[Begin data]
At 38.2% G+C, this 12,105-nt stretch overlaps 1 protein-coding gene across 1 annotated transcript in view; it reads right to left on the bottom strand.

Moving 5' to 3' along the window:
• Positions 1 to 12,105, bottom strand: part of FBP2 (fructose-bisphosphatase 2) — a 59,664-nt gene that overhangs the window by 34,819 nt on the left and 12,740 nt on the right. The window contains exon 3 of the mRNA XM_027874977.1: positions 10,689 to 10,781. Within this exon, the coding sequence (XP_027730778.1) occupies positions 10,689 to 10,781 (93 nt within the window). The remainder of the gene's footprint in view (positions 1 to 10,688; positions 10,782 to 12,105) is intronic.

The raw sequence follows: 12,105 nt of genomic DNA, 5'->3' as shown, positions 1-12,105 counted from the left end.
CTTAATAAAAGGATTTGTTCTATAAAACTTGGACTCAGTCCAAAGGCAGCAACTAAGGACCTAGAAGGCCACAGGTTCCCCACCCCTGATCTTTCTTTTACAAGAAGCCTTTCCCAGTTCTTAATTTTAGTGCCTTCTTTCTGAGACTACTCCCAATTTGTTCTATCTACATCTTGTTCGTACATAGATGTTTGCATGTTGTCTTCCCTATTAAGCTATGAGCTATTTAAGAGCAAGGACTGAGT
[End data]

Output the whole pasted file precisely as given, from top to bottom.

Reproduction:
At 38.2% G+C, this 12,105-nt stretch overlaps 1 protein-coding gene across 1 annotated transcript in view; it reads right to left on the bottom strand.

Moving 5' to 3' along the window:
• Positions 1 to 12,105, bottom strand: part of FBP2 (fructose-bisphosphatase 2) — a 59,664-nt gene that overhangs the window by 34,819 nt on the left and 12,740 nt on the right. The window contains exon 3 of the mRNA XM_027874977.1: positions 10,689 to 10,781. Within this exon, the coding sequence (XP_027730778.1) occupies positions 10,689 to 10,781 (93 nt within the window). The remainder of the gene's footprint in view (positions 1 to 10,688; positions 10,782 to 12,105) is intronic.

The raw sequence follows: 12,105 nt of genomic DNA, 5'->3' as shown, positions 1-12,105 counted from the left end.
CTTAATAAAAGGATTTGTTCTATAAAACTTGGACTCAGTCCAAAGGCAGCAACTAAGGACCTAGAAGGCCACAGGTTCCCCACCCCTGATCTTTCTTTTACAAGAAGCCTTTCCCAGTTCTTAATTTTAGTGCCTTCTTTCTGAGACTACTCCCAATTTGTTCTATCTACATCTTGTTCGTACATAGATGTTTGCATGTTGTCTTCCCTATTAAGCTATGAGCTATTTAAGAGCAAGGACTGAGT